What do a limber dancer and laser lights have to do with carpet? It turns out a whole lot.
It’s a freezing December evening in Beijing, but 120 architects and designers have braved the frigid winds barreling down from Siberia to discover how color and light inspired Shaw Contract Group’s latest collections.
We’re chatting over glasses of chardonnay when suddenly the lamps go out and an ethereal figure in sequins appears in the center of the room. With a graceful wave of her arms, green lasers flicker and spread in a cloud of smoke. As she moves her arms, they appear to push the lasers – now purple, then pink – like bolts of glowing cloth. The crowd is silent, breathless and snapping photos of the performance with their smartphones, instantaneously posting the pictures to Sina Weibo, the Chinese version of Twitter.
This seamless display of movement, color and creativity echoes the design process at the heart of Shaw Contract Group.
After the performance, Marcy Ewing, a member of Shaw Contract Group’s design team confirms that notion. The collections on display grew out of months-long explorations of the world. Healing elements found beneath the earth’s surface inspire the “Unearthed” collection. High beams photographed in motion and Aurora Borealis shimmering across a pitch-black night sky are reflected in vibrant linear compositions in “Light Series.” An exploration of natural dyes and dyeing processes inform “Dip Dye,” reinterpreted ancient wash and dye techniques.
Ewing is here to launch these collections globally, with a focus on Asia-Pacific. With Shaw’s China-based production plant set to open in Nantong next year, feedback from the leaders of China’s design world is essential, she says. “We really want to understand the needs of our customers here and they really want to understand our process, so it’s amazing to have the opportunity to talk face to face.”
Chinese designers agree. As director of the Beijing-based design firm Inkmason, Kin Lam says that the creative journeys behind Shaw Contract Group’s patterns have helped lead him and his team to results clients want and appreciate. “These stories elaborate the bigger picture and allow us to evolve ideas into different dimensions,” he says.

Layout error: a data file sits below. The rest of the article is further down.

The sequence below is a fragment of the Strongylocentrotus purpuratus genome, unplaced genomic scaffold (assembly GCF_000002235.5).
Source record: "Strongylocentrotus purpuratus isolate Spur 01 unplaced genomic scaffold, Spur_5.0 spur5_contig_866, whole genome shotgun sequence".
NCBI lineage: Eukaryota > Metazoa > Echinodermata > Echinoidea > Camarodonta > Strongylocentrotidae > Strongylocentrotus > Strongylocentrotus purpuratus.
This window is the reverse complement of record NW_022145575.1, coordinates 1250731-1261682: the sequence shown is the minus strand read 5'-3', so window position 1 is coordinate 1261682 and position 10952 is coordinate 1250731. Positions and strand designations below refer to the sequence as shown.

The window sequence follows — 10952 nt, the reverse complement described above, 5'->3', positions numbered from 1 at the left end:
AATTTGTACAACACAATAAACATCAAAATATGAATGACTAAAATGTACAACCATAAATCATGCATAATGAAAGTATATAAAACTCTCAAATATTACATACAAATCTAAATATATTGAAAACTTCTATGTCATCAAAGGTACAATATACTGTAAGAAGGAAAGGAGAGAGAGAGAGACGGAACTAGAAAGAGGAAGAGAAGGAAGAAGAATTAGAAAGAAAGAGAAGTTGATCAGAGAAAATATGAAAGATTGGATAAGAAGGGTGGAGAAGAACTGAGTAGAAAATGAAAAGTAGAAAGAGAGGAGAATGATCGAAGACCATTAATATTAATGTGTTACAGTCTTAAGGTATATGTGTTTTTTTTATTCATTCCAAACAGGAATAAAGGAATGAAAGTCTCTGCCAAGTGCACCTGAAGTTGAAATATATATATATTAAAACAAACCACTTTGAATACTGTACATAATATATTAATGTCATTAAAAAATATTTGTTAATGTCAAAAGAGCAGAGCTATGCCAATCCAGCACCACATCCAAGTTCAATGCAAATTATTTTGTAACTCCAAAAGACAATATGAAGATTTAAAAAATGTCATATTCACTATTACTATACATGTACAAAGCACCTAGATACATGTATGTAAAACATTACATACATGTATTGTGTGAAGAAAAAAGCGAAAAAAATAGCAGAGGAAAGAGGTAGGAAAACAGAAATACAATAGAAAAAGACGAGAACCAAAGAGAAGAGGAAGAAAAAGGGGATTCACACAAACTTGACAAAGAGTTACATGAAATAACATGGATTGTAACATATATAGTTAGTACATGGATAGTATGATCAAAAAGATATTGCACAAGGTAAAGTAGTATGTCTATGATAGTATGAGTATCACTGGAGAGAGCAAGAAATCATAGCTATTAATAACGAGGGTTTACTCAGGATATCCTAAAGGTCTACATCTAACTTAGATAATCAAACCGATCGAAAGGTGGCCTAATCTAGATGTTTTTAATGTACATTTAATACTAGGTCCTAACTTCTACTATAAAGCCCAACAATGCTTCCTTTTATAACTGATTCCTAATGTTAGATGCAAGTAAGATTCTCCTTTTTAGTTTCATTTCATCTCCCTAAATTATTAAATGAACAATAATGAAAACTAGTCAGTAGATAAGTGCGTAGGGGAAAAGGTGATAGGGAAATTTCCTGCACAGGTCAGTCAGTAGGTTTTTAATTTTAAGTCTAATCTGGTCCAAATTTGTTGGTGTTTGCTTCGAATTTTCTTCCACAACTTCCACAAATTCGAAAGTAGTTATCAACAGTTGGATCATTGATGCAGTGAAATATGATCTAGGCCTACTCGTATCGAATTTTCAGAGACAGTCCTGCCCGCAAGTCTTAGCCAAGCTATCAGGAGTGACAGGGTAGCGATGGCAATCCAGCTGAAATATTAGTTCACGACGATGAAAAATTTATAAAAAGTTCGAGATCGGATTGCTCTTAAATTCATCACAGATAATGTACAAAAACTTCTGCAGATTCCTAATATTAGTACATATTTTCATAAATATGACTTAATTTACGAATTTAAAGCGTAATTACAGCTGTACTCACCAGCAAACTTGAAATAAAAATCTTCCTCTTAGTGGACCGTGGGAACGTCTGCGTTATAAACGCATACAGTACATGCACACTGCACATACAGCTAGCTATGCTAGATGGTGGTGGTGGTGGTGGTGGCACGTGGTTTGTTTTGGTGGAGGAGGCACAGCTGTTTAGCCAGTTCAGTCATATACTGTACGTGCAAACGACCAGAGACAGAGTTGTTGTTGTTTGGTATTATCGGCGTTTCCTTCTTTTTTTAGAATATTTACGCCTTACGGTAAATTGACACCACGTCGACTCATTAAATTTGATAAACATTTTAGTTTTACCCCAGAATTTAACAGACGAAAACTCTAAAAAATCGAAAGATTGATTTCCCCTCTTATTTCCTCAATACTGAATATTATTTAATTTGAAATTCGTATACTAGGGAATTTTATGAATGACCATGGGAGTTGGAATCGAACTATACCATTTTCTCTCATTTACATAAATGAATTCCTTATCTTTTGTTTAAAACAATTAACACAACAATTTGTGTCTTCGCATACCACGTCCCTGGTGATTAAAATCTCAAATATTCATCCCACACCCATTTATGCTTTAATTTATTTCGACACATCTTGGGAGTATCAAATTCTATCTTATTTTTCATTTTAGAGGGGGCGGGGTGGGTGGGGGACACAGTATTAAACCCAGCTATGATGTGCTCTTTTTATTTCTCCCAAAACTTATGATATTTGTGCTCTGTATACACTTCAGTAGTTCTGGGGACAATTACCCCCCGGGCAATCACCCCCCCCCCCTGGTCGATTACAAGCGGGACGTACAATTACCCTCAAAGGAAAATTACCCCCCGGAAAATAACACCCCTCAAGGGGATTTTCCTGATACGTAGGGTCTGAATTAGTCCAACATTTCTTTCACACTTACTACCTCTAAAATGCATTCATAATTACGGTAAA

For proof, he cited a recent design project for a Chinese technology company that Inkmason created, based on a minimalist Chinese garden. When Lam saw how the pattern in one of Shaw Contract Group’s carpet collection mimicked traditional Chinese brushstrokes, he was able to develop the concept into a complete package the client loved. “For any designer to be successful your creation has to have reason,” he says. “Shaw Contract Group’s designs all have logic and that links everything together.”
Shaw Contract Group’s ability to inspire the design conversation goes beyond the visual. Many designers here say they are noticing an increasing interest among China-based clients in environmental sustainability and they are happy to oblige. “A lot of companies now want green products, which are not only good for their brand but beneficial to their employees too,” says Steven Li, WTL Design’s Executive Director, as he sips a glass of wine. WTL has worked with Shaw Contract Group on several projects and expects many more as awareness of the need for environmentally sustainability grows here.
“We’re talking the tip of the iceberg,” he says. “This is just flooring material. Tomorrow it could be paint, the next day ceiling supplies – it all adds up to a more green China.”
See more images from this event on Shaw Contract Group’s Flickr page.